The Placerville Nursery and National Forest Genetic Electrophoresis Laboratory
by Steve Tyson, California Native Plant Society
Anyone who has driven Highway 50 toward Kyburz, or turned onto the road to Ice House and climbed the hill to Peavine Ridge, has had at least a fleeting look at the results of a major fire. More than a decade after the Cleveland burn a casual visitor might only see" exposed hillsides with scattered burned snags and some low green growth" possibly dismissed as the very "brush" that could be a detriment to a healthy forest.
Slowing down to take a closer look, one might see that many of the plants (remember that shrubs and trees are plants too!) are in fact native shrubs, growing as they should to help the area recover: Manzanitas and elderberries are well represented, providing habitat for birds and small mammals, as well as food when abundant fruits and berries ripen. Native grasses should be sending up seed stalks to wave gracefully in the breeze, and certainly a number of wildflowers will be found scattered throughout the openings between the islands of woody shrubs. So in fact there is a considerable amount of forest growth to be found when one takes the time to look. And just look how many small pine trees there are.
But these numerous trees didn't just happen to sprout at the same magic moment sometime after the fire. They were transplanted to the hillside by crews bringing them from the nursery. The nursery? Yes. One of the great "secrets" in our county is the existence of the USFS Placerville Nursery, deceptively located in Camino just a few miles off Highway 50. What could be easily missed by casual visitors is an eye-opening surprise once discovered: acres and acres of tree seedlings; in fact, up to 15 million seedlings in a busy year, specially grown to reforest California's national forests. Let's take a look at how this works.
First, you should dismiss the notion that the best thing to do after a fire (or any other major destructive force) is to simply hurry in and replant trees. While that may be a great idea in theory, it's a bad idea if the job is to be done correctly. Why? Because when it's necessary to replant trees, the best plan is to put back trees that match what was removed, and not just pine trees replacing pine trees. There's more to it.
The Forest Service has spent many years researching trees at facilities in Camino, addressing two main concerns: reforestation should be done with seedlings matched to the specific climate and elevation, and the seedlings should insure genetic diversity. To this end, the Camino nursery houses the National Forest Genetic Electrophoresis Laboratory, or NFGEL.
Electrophoresis? Suffice to say, bits and pieces of tree material are crushed and treated to produce a solution, then a paper strip is soaked in the solution and inserted into a small slice of a starchy gel. Once this obviously decorative bit of science is constructed, the lab assistant Igor is asked to turn on the electricity. Current zaps through the gel and as a result, enzymes are sent scooting away from the tree juice sample and into the gel. When the smoke clears, the gel is sliced and put into yet another chemical bath, and Bingo!, the genetic code of the sample is revealed; every enzyme has produced a colored mark, and those marks make up a signature "band". It should be no surprise that trees with different genetics produce different banding.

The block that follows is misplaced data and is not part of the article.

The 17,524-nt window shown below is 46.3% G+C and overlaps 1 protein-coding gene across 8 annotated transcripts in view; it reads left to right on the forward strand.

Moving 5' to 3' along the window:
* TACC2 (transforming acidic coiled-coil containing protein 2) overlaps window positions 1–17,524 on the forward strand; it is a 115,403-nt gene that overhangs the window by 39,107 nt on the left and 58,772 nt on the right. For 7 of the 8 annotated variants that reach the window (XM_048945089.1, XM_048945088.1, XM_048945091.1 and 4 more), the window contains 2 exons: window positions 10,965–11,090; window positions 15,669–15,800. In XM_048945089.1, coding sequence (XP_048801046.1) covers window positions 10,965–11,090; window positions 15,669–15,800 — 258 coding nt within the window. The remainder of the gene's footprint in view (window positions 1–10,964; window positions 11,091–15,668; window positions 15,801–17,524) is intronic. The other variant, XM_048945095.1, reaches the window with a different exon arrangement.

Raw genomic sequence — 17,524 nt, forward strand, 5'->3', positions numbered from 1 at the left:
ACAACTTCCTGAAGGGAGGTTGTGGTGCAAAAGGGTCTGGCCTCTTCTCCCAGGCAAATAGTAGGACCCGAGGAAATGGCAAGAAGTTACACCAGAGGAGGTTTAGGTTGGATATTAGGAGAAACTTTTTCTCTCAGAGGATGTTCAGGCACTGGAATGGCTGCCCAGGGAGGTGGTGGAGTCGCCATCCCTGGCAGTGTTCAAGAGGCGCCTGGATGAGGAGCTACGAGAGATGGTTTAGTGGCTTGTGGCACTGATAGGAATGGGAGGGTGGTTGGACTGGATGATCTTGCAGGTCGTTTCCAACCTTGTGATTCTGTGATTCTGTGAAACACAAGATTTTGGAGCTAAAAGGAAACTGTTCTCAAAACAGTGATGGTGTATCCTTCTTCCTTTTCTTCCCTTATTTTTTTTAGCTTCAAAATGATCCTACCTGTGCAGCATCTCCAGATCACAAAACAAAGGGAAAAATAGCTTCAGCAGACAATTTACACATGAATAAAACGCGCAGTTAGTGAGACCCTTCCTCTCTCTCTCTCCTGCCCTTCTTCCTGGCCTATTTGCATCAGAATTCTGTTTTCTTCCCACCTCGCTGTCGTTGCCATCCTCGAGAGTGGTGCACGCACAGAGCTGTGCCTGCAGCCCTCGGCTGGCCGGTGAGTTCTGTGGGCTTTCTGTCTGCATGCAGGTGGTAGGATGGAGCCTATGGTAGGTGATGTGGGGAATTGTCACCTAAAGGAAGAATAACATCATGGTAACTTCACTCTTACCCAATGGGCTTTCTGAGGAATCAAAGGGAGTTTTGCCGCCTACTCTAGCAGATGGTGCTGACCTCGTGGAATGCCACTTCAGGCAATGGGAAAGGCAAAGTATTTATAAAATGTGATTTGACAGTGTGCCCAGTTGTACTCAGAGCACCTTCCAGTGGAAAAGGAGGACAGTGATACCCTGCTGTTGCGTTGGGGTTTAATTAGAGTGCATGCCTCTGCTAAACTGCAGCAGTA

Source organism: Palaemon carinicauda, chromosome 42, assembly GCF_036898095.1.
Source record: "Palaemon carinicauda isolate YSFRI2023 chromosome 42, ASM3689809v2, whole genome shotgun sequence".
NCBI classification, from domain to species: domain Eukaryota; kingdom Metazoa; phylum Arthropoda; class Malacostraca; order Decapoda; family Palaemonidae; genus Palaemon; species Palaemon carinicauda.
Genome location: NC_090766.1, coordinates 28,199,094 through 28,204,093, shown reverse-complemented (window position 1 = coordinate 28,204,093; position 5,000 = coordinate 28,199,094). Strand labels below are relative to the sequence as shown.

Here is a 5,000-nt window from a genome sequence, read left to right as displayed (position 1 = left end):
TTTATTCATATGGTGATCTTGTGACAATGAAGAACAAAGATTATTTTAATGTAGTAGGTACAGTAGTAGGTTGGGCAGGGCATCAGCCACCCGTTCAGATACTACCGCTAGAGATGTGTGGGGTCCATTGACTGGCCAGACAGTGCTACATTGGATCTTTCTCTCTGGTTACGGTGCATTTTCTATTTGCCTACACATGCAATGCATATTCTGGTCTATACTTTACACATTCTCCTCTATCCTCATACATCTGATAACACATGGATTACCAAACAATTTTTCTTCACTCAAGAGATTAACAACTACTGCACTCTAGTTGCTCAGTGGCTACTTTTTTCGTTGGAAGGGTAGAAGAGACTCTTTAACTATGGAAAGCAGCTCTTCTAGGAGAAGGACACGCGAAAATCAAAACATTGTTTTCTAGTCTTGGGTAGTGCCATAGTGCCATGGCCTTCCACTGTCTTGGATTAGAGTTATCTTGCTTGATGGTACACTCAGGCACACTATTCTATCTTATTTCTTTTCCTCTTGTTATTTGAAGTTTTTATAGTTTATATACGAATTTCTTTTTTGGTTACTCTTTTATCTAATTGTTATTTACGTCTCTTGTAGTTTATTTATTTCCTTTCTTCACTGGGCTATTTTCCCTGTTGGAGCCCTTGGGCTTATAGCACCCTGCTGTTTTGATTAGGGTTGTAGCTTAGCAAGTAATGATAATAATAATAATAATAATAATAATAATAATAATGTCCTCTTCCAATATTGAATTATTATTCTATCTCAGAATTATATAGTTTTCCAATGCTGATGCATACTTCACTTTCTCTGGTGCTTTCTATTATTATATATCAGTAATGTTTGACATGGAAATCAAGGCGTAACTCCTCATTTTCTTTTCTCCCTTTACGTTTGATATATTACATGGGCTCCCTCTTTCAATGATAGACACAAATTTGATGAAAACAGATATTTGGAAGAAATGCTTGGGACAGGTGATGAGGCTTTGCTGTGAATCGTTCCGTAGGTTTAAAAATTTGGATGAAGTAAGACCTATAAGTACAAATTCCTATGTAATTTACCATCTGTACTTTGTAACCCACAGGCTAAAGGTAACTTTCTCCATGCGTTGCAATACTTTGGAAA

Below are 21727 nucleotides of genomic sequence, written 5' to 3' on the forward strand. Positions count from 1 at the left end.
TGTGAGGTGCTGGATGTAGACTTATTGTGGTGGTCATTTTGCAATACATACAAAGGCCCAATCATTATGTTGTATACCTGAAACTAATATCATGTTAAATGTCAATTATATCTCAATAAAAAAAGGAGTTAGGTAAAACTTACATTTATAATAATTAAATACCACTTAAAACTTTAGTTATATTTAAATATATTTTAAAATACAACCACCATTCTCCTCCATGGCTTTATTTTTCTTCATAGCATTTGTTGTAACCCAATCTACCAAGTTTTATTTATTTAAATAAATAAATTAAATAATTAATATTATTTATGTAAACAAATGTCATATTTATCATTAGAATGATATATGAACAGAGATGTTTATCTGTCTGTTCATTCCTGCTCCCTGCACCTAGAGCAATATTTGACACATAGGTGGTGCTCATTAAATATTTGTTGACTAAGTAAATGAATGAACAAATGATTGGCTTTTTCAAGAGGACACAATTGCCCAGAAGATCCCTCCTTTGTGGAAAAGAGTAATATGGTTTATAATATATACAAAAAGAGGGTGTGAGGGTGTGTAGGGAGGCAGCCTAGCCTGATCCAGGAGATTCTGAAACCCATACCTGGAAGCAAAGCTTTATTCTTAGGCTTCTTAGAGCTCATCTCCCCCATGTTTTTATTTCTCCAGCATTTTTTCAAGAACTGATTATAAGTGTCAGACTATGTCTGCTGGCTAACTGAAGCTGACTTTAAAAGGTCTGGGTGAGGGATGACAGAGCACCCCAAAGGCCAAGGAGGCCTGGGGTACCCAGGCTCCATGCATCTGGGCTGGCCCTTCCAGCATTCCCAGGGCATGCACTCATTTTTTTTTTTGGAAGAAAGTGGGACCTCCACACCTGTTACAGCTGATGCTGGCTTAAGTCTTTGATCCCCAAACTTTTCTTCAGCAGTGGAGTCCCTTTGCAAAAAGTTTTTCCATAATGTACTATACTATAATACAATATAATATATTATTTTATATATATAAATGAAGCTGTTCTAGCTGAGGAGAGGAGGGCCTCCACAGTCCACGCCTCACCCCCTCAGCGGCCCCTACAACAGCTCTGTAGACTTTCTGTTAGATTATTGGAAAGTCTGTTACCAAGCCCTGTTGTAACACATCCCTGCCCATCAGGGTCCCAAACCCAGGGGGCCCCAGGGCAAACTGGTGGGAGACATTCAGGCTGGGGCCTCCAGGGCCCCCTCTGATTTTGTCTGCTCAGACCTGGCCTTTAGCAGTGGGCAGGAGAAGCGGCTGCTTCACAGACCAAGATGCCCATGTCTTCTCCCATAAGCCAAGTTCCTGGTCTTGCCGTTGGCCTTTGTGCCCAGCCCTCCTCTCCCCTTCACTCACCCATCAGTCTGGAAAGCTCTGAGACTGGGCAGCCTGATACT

OK, so now we see how to prove that similar trees are in fact not related, we have only one more big question: can tree X grow in location Y? We're happy to report that the nursery has been working on that one too. Every autumn, seeds are collected from state-wide forest locations, taken from special trees selected for the best characteristics of growth, disease resistance, and other desirable traits. Cones and some branch tips are gathered from these selected trees and brought to the nursery for processing. The branch tips are grafted onto same- species root stock to produce genetic copies of the parent tree; some of those trees will be kept in clone banks, others placed in a seed orchard where they continue to grow to provide more seed stock; cones are spread out in trays, dried, and the seeds extracted and marked, then put into storage in a huge warehouse where the temperature is kept at near-zero. [Note: if you think the smell of pine is wonderful in the summer, visit the cold room in July to experience the refreshing cold combined with the intense fragrance of the seeds! What a treat.]
Tubes hold seedlings for storage at the Placerville Nursery
Fact: The Placerville Nursery cold storage room, the only Forest Service seed bank in the state, holds 70,000 pounds of seeds representing every national forest in California.
Now you can see why it can take a little time to get back to a burned area and replant. When there comes a reason to reforest an area, an order is placed for seedlings. At the nursery, when springtime soil is warmed and ready, appropriate seeds are taken from storage and planted to start seedlings, which are managed and watched and let to grow in the ground until the end of autumn. In winter, seedlings are lifted from the fields, moved through an inspection, and then only the best of the bunch are put into storage to wait for spring again, when they will be taken to the reforestation area and planted all over the hillsides. The visitor who parks and walks into the burned areas near Ice House to have a good look around will find that thousands of Ponderosa have reached about the four foot size by now. The forest is returning.
The USFS Placerville Nursery and National Forest Genetic Electrophoresis Laboratory is open all year. It is located at 2375 Fruitridge Road, Camino, CA 95709.
Interested in a tour? If so, call 530-622-9600 between 8:00 a.m. and 4:30 p.m. Monday through Friday.
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